The other day, I picked up the book Divergent. I’m not that into fantasy novels, but the movies are entertaining.
It was a boring night, and the book was staring at me from my bookshelf.
After reading the first four pages, I immediately felt dwarfed.
It was incredible.
I highly doubt anyone would argue that Divergent should be among the literature greats… let alone the best of the century… or decade. But no one would argue about its entertainment value. It gets the job done.
So when I picked up the book, I’m going to just be honest with you, I pre-judged it super harshly. I barely expected anything because, hey, it’s meant for teenage girls.
I can feel you judging me.
I’ve judged myself enough for the both of us.
I mainly wanted to have some insight for the beginning of my novel. I’m having some difficulties with the first chapter. In that, I don’t have a first chapter. Well, if you want to be technical about it, I have five introductions.
And I can’t pick which I like, or if I even like any of them.
I felt dwarfed in the first 4 pages of Divergent because in a span of two minutes, Veronica Roth established Tris’s personality, family life, place, time, theme, motivation, tension, and explained some of the core beliefs of the factions.
I’m 175 pages into my novel and I barely feel like I even have those elements.
Of course in my second draft, those are big things I will be touching up, but seeing it in such a concise, effective way made me feel dwarfed. It was encouraging to see how potentially seamless a first chapter could be.
I’ve found that reading has answered so many questions I have about writing. But you need to read like a writer if you’re going to get anything out of it.
Here’s what I do when reading a book.
1. Read with questions in mind
If you’ve ever been in a relationship, or if you’re male, you’ve probably been accused of “listening but not hearing.” The first time my wife told me that, I was pissed.
I thought they were the same thing, and I defended my point for way too long because I’m super stubborn (an extremely healthy trait in any partner).
From my very limited understanding, hearing in this context means listening with understanding. If my wife tells me, “Get off your computer,” I think through the context of what she’s saying, apply what I know about her, and realize that in this instance she must mean, “I had a hard day at work. I would like some time with you.”
If I only listened to her, I would think she wanted me off the computer, nothing else. That’s when I can get stupid and say things like, “I’m in the middle of something.”
And that’s proof that I didn’t hear her.
The same is true for reading. Reading is like listening. Active reading is like hearing.
A few questions to consider while reading are:
- What’s the purpose of this dialogue? Is this the most effective way to share this information to the reader?
- How has the character changed in this chapter?
- How is the tension being managed?
- What is the narration adding or detracting from this chapter?
- How is the author handling exposition?
2. Don’t read for fun
Our culture is obsessed with entertainment. I don’t have to convince you of that if you’ve been alive for more than ten seconds. It’s obvious.
Heck, look at any living room. The seats are pointed at a TV. They used to be pointing each other.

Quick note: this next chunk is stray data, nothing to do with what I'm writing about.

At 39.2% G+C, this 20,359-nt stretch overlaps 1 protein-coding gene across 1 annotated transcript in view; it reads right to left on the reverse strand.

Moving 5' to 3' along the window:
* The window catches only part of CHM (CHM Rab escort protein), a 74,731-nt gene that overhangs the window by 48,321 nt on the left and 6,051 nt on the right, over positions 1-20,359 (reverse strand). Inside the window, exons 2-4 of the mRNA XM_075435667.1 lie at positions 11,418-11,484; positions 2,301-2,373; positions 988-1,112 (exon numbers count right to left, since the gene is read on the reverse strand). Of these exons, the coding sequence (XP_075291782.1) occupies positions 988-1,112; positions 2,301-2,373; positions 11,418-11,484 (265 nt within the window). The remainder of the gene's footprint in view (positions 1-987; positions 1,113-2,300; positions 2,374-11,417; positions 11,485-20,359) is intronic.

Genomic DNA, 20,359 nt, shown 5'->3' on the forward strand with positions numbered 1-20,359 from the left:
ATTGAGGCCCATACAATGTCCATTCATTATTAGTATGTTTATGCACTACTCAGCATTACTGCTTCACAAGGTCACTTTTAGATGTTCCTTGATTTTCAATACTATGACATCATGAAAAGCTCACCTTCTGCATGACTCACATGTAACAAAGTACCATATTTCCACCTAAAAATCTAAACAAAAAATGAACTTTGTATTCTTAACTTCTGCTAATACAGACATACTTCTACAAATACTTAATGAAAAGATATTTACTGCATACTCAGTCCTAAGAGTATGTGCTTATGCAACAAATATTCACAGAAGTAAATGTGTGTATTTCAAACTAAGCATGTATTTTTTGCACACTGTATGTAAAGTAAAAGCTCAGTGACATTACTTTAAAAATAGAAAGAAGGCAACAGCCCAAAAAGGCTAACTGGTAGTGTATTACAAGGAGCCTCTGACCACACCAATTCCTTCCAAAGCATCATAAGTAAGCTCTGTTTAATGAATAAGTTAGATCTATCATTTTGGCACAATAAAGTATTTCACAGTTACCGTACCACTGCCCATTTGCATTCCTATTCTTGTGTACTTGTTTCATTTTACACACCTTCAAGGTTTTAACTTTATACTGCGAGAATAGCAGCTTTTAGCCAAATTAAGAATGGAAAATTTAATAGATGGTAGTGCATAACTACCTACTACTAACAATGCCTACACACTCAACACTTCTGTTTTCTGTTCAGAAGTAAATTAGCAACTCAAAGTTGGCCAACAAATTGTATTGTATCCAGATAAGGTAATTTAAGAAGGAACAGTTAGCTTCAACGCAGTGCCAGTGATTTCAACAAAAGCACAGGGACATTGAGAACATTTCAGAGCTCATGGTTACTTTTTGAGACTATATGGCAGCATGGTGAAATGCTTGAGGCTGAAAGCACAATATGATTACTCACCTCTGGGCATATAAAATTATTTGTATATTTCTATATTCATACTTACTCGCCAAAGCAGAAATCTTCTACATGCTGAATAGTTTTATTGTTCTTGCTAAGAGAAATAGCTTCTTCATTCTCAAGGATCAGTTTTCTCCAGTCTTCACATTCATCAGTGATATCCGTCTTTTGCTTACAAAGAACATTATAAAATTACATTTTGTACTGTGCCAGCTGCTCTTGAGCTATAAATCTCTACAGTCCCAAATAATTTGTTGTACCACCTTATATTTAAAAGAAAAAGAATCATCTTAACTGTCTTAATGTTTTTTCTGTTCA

No, I’m not going to be one of those people preaching, “We’re all dying because we only look at screens all day…” but if I spend the majority of my time consuming entertainment, my brain will be comfortable shutting down and floating in brain juice instead of working.
Which makes creating more difficult.
Reading for entertainment and fun is great. Totally do it. But if that’s all you read for, you’re never going to get anything out of it other than passing time. And if you’re on planet earth to pass time, you might as well not even be here because you’re not contributing anything.
Go out of your way to read books you usually wouldn’t read. Only read romance books? Pick up a political thriller. You’ll learn a lot.
If you only ingest content that’s preaching to the choir, you’ll never be challenged.
And if you don’t care about being challenged, then please never come back to my blog again, because that’s childish.
And I hate you.
3. Read to critique
Critiquing and being critical are different things.
The darkest place on earth is in the comment section of Youtube.
It’s filled with emotional vomit, defensive outbursts, and violent threats. That is not critique. But it’s easy to think that it is a critique because it’s being critical of something.
If you read Divergent and say, “WORST BOOK EVER! TWILIGHT HAD A BETTER LOVE STORY!!!!” you’re not critiquing the story, you’re being an emo little troll.
Take emotion out of it. I don’t care if you like it or hate it. Your feelings have nothing to do with it. Dissect the writing, syntax, and structure. Analyze what worked and what didn’t.
Then you can apply your findings to your own work.
See? It’s fun when you get something out of the deal, isn’t it?
Last night I watched the romantic comedy Maid in Manhattan. It was entertaining, but I kept pausing the movie to see the timestamp. There was virtually no tension until the last 25 minutes of the movie, and even then it was weak.
I kept thinking, “The tension is going to hike up any second now,” but it never really did.
There were things that worked about the movie and things that didn’t. Even though I was watching it to relax, I was still critiquing it because it can help me.
And I’d encourage you to do the same.
Question(s) of the day: Do you prefer to read to be entertained or to grow? What’s a story you read/watched that challenged the way you write?